While the Supreme Court set in motion a liberalization of state-level wine laws last year with its decision on direct wine shipments, the leading e-commerce site for wine was quickly–and ironically–running out of money according to boardroom dealings exposed in a San Francisco courthouse.
A story in last week’s Times Small Business column detailed the travails of wine.com. The domain name itself set a record in 1999 for wine domains fetching $2.9 million. Now it may be one of the firm’s most valuable assets.
Wine.com rolled several companies together in the bursting of the tech bubble to sell wine via the internet to consumers. By 2004, the company was looking for funds and raised $20 million, most of it from Baker Capital, a hedge fund in New York City according to the story.
A year later, the company was in a “distressed situation” according to former CEO George Garrick. John Malone’s Liberty Media allegedly offered to buy the company for $67.5 million and bring it into their stable alongside QVC, Encore, Starz, and Provide Commerce’s sales of flowers, fruit and steaks on the web. Garrick and the wine.com board contend they accepted the deal while Baker Capital invoked their veto of any potential merger. Garrick and other investors are now suing Baker Capital for blocking the deal and subsequently offering financing that diluted existing investors by 60-70 percent.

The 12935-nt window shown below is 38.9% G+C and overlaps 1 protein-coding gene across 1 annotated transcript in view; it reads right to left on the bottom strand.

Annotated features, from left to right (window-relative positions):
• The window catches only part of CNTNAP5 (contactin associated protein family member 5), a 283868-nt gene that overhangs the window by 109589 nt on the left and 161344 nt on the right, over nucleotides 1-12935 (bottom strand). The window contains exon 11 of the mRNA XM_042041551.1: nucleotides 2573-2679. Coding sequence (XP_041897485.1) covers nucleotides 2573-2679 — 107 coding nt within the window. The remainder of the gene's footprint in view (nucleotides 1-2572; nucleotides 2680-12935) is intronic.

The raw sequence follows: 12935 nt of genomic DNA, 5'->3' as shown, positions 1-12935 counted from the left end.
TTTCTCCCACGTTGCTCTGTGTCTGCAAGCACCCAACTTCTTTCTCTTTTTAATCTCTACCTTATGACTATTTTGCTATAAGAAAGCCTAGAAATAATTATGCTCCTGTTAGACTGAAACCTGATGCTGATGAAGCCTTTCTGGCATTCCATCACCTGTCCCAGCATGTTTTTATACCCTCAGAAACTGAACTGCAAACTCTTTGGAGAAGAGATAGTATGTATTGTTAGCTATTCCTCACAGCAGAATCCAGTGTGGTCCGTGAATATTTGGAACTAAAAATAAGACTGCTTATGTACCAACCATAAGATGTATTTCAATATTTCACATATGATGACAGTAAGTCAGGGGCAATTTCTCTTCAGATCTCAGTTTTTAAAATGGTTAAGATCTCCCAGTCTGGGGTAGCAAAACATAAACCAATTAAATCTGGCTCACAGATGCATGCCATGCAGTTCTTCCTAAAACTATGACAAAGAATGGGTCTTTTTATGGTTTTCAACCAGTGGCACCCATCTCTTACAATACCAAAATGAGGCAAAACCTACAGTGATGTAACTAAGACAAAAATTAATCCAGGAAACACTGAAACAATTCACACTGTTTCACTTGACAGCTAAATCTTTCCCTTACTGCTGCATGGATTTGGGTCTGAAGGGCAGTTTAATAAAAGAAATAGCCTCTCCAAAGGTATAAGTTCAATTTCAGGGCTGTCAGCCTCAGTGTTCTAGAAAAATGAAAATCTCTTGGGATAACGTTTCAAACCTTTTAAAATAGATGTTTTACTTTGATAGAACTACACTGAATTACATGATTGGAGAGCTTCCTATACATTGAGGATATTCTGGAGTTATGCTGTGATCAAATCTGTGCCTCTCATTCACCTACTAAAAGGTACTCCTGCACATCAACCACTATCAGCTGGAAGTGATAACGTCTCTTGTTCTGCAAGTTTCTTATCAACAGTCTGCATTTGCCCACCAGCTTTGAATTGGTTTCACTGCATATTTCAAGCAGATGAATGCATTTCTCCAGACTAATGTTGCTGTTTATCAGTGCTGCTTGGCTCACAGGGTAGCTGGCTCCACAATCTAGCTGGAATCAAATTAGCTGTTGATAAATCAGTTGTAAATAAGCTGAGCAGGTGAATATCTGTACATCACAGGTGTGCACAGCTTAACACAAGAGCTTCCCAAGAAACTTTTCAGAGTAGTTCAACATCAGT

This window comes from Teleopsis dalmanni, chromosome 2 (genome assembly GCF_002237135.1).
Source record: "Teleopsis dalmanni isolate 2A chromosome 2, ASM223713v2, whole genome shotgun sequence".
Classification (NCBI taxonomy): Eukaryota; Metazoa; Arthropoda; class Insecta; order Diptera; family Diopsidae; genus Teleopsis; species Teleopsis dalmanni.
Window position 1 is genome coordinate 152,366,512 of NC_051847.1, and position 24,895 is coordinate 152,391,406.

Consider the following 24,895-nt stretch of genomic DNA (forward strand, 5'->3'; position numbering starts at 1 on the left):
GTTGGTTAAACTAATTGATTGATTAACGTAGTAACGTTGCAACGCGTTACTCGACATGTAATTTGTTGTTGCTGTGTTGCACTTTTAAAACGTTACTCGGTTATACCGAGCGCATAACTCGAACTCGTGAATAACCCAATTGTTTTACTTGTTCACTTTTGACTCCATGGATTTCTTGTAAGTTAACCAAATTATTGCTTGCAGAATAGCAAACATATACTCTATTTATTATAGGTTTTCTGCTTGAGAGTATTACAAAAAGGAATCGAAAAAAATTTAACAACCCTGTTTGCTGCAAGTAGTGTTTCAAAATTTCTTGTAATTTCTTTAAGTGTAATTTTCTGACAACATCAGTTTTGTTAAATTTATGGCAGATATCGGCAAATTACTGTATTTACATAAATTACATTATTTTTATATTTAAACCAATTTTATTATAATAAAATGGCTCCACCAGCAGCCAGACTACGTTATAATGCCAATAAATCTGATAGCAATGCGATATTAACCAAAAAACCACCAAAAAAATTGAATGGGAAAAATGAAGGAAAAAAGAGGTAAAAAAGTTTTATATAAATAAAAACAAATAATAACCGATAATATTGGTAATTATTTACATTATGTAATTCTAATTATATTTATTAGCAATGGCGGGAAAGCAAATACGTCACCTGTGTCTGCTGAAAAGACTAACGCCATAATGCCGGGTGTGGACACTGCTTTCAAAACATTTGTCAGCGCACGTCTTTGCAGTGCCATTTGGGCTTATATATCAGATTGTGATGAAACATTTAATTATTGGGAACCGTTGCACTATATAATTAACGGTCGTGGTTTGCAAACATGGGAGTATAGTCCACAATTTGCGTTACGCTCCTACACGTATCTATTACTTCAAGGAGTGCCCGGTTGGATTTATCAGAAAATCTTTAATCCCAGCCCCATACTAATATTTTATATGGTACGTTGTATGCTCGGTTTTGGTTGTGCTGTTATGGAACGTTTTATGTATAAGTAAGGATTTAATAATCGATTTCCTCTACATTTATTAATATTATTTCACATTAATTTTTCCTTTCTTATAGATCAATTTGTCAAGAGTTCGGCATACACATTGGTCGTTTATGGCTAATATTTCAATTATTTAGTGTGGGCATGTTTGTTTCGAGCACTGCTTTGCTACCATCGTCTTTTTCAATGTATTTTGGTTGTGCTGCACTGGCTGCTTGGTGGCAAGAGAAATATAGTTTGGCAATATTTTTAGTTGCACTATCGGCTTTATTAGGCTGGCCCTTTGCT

Just how much money Baker Capital decanted into wine.com in 2005 is unclear since wine.com is a privately held company. Nor is it clear whether they have righted the ship that caused $20 million to disappear between 2004 and 2005. Maybe they are on an even keel now. But if they do have to liquidate, just don’t use Provide to send them flowers.